Embodied Knowledge

The long view adopted in this issue brings forward the importance of embodiment, our second theme. Bodies have been shown to be especially important as sensors enabling challenges to the narrow epistemics of traditional and entrenched scientific methods that have, since the late 19th century, been built upon distancing bodies from scientific subjects via technologies. Feminist, labor, and critical race analysts, for example, have demonstrated that communities often notice harms from toxins via embodied experiences (Brown and Mikkelsen 1997; Kenner 2018; Sánchez Barba 2020; Nguyen 2020). Methods of documenting and analyzing embodied harms and experiences are increasingly widespread, and often supported by low-cost, easily available, distributed, and learned technologies (Ottinger 2009; ibid., 2014; Hoover 2017; Wylie 2018).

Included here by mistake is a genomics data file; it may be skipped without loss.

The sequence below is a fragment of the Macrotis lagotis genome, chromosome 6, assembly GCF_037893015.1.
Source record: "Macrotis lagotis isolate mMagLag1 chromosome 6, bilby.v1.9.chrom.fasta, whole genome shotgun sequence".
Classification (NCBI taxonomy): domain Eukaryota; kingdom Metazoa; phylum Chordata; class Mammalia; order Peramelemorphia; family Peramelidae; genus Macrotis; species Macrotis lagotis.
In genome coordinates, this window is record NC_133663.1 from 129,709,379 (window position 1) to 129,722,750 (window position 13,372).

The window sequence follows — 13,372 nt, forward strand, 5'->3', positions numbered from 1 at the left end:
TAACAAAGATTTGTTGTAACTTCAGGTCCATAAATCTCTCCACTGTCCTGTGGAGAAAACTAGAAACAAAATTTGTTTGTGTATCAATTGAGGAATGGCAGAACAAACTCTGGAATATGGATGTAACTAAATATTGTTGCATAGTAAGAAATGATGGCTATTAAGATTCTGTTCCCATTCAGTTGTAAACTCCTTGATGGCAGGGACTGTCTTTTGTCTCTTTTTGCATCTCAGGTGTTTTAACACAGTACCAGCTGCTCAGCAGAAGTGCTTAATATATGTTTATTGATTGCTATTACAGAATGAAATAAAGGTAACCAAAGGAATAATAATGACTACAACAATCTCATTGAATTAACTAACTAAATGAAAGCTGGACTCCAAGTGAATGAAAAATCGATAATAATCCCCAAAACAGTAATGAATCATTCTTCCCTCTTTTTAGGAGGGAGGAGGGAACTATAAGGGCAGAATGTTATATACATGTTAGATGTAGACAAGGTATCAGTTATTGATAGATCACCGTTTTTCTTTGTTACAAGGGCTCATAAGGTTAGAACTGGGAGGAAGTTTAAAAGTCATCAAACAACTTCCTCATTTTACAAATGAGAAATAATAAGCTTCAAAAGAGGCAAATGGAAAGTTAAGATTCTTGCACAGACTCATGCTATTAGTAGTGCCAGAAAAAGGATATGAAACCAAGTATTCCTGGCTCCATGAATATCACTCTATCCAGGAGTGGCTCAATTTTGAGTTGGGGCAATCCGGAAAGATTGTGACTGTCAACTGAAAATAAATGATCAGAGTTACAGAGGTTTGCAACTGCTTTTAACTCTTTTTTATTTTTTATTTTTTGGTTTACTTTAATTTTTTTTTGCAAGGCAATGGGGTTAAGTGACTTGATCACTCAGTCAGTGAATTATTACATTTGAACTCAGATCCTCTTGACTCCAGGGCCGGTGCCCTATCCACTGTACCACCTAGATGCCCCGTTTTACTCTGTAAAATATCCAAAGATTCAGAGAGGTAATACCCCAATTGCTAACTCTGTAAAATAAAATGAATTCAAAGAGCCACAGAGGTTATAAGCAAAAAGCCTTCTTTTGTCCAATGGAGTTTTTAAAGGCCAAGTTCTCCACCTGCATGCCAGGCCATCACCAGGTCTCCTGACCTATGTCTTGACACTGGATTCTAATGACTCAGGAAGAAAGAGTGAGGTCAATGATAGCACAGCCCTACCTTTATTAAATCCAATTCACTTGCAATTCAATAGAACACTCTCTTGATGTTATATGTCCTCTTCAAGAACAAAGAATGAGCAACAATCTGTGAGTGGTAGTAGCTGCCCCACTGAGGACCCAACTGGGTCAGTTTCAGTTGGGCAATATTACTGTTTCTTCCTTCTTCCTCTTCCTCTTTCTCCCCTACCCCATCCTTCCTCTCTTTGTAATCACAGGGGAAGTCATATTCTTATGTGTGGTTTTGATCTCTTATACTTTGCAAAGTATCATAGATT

Embodied knowledge is also itself a form of challenge to extant scientific epistemologies that privilege disciplined senses, particularly vision. Western, and now globalized forms of science, rely on sensing technologies that force specific ways of knowing via technologies that disallow the richness of embodied sensing, which, in scientific dissent, can be more complex, diffuse, and intermittent than scientific grids, graphs, and meters allow (Carroll 2006). Thus, embodied sensing is profoundly different from sensing through cheap DIY sensors, championed by advocates of “citizen science” and public participation, which often replicates orthodox scientific epistemologies (Strasser et al. 2019). Moreover, sensing, as a social process, is culturally varied and historically specific (Kleinman and Kleinman 1994; Daston and Lunbeck 2011; Spackman 2020) and, as historians of science recognize, varies from person to person; thus the need for instruments that discipline the senses, such as microscopes and “scent” sensors. As other writers have shown, however, citizens can provide knowledge that is sometimes as accurate as the sensors, as Mayer, Berstrand, and Running (2014) showed in their study of citizen reports of hydrocarbons in fish following Hurricane Katrina in 2005.